In sixth grade I excitedly hunkered into the overstuffed movie-theater seat, my body anticipating the dimming of lights and beginning scene of one of my all-time favorite stories, The Lord of the Rings. I was giddy. Two and a half hours later, I sat frozen, unmoving in same said seat. I was eleven and I was terrified crawling, treacherous creature Gollum. That night I slept with all three of my pocket knives under my pillow. Or rather I lay in bed with three knives. Sleep was nowhere to be found.
Fast forward thirteen years. I am twenty-four and fast asleep in my childhood room. I have just returned from a year-long Europe excursion and am staying at my parents’ house for the summer. I wake up to a faint sound of scuffling in the foyer below my room. I listen, and the sound fades. Unconcerned (having grown up in a farmhouse I am used to nightly creaks as the house settles) I roll over and close my eyes.
Minutes later I hear the same scuffling. It sounds like my brother’s dog, Harp, walking across the wood floor with her claws. Yet I don’t hear my brother or his dog bound up the stairs in their normal nightly fashion. Plus, he’s supposed to be out of town tonight. The sound continues. Then a cold trickle of dread seeps into my semi-consciousness.
Someone is in the house.
I immediately assume the worst; Mom and Dad are goners. Sleeping down the hall with fan and air conditioning on, they never had a chance to hear an approach. The only reason I must still be alive is that the intruders didn’t know which room I’d be in.
Well, I’m not going to wait around for them to figure it out.
I slide my hand beneath my pillow and my fingers close over the rounded handle of my pocket knife. Thirteen year habits are hard to kick.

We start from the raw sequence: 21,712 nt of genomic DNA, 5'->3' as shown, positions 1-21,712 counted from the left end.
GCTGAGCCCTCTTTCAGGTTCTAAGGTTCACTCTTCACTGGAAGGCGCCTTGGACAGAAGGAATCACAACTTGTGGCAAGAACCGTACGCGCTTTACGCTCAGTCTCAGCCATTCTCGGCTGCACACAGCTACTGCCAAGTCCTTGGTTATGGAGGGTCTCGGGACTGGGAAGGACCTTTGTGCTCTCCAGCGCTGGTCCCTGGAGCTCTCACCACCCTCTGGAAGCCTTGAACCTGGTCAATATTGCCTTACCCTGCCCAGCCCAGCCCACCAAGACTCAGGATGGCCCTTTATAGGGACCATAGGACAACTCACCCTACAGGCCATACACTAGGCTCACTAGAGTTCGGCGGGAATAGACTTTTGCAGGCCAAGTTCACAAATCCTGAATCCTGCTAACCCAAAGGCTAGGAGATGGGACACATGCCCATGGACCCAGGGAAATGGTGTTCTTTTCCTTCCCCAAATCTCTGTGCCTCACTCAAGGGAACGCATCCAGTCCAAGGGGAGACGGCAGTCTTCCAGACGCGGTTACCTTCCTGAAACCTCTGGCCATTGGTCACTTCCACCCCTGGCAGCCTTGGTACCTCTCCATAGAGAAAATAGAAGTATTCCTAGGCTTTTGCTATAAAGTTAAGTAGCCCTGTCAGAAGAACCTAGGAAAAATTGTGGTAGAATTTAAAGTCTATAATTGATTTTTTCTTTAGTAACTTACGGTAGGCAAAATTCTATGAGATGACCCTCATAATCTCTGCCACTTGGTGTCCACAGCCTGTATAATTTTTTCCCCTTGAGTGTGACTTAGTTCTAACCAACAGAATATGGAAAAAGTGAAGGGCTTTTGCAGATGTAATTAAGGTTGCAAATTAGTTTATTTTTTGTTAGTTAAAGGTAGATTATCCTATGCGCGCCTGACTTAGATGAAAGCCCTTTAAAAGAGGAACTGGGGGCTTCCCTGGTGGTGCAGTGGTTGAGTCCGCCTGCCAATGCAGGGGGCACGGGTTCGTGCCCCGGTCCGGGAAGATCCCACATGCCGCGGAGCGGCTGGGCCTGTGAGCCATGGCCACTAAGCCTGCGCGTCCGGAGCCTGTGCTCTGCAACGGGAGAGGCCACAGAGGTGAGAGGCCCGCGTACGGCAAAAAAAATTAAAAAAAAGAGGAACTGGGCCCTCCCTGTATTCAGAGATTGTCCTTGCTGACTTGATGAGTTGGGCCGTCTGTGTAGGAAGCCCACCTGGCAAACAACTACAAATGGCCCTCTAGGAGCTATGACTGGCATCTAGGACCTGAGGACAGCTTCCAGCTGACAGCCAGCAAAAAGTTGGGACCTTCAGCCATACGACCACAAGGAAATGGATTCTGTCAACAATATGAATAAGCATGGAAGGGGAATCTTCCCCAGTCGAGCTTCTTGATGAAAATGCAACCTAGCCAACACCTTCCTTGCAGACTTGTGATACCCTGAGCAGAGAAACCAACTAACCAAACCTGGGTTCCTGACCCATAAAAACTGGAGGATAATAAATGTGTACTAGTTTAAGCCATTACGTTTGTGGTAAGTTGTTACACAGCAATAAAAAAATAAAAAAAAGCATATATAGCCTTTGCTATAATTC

The scuffling sound grows louder as I open my door and sneak into the darkened hallway. Mom and Dad’s door is shut. They’re in a better place, I remind myself as I inch toward the stairs. My heart, seemingly aware of the situation and unwilling to give me away, keeps a quick but quiet beat.
I gaze over the railing into the dark foyer. The sound is undoubtedly coming from this room, but I see no one. I creep down a few more steps with my knife held in front of me.
Where are they? I stare into the darkened corners expecting to see creepy eyes staring back at me, but I find only the faded print of wallpaper.
Then I look down.
Minutes later, I crawl back into bed utterly disgusted. With my pocketknife stowed safely away beneath my pillow, I close my eyes to the moon-shadowed ceiling and shake my head. No more crime shows for me. I make a silent vow to avoid anything remotely violent again.
In the year I was absent my parents bought a Roomba.
I was nearly suckered into stabbing a robotic vacuum cleaner to death.
Rebekah (’12) teaches English as a second language at Grand Rapids Community College. She does not drink coffee nor purchase Apple products.